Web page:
As Amnesty International has warned, the humanitarian catastrophe in Syria has not aroused feelings of solidarity in Europe. Ninety-four per cent of the three million Syrians who have fled the war are staying in Lebanon, Jordan, Turkey and Iraq. The UN Refugee Agency (UNHCR) has called on Western countries to resettle the Syrians affected by the conflict, but so far governments have offered only 42,058 places, 28,500 of them in Germany. These resettlement places mean that the refugees are given resident permits in the host country and are aimed at the most vulnerable refugees already registered in Syria’s neighbouring countries. It is very sad to learn that all the EU countries together are only ready to host roughly one per cent of the Syrian refugees. Healthcare systems are becoming more overcrowded and public financial resources are drying up in the countries surrounding Syria, while Europe turns a blind eye to the crisis even though it is taking place on its doorstep.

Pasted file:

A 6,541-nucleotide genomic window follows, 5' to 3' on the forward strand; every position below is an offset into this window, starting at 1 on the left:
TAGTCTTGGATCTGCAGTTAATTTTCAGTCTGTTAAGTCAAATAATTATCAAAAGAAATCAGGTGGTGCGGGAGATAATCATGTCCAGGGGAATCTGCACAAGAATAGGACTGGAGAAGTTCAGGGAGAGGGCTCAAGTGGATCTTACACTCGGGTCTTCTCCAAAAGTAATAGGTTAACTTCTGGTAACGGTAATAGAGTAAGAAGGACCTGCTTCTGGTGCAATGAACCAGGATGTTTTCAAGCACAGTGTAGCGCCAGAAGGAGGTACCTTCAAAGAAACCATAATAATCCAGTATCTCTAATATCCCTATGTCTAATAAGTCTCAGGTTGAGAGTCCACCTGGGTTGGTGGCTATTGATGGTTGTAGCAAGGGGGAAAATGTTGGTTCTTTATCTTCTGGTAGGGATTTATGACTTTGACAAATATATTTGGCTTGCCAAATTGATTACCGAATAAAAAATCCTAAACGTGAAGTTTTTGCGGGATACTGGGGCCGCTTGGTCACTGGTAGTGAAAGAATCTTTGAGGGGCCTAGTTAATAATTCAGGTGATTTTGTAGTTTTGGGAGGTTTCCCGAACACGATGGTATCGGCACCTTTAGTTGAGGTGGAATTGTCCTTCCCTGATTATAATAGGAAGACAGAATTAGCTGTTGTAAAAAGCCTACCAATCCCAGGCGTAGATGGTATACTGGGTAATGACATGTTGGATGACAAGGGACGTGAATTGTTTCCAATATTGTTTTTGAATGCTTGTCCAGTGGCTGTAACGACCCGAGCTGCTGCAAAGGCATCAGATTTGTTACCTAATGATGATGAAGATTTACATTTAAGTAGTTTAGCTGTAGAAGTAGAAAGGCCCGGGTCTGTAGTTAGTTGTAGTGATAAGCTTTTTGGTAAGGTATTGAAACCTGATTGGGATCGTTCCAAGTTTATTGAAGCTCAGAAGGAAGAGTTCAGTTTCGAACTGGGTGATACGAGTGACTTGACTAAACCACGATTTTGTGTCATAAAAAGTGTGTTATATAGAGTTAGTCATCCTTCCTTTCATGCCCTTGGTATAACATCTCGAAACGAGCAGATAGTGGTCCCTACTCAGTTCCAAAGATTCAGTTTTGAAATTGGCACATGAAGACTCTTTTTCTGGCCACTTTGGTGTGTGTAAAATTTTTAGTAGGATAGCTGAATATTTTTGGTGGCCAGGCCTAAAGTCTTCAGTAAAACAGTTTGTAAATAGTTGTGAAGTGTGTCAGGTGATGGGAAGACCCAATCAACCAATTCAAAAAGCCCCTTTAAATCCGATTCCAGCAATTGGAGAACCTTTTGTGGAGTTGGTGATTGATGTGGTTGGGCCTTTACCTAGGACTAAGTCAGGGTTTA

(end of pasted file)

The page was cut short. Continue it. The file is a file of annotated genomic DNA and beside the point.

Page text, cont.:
Over 50,000 Syrians applied for asylum in EU countries in 2013. They are the biggest national group to do so, ahead of Russia and Afghanistan, but it is a tiny number in light of the magnitude of the refugee crisis. This is partly due to the tedious bureaucratic process and most refugees’ desire to maintain their freedom of movement. Desperate, many of them try to be smuggled into Europe. One of the most dangerous sea routes is the one from the Libyan coasts to southern Italy – the death of hundreds of people off Lampedusa is a grim reminder of this.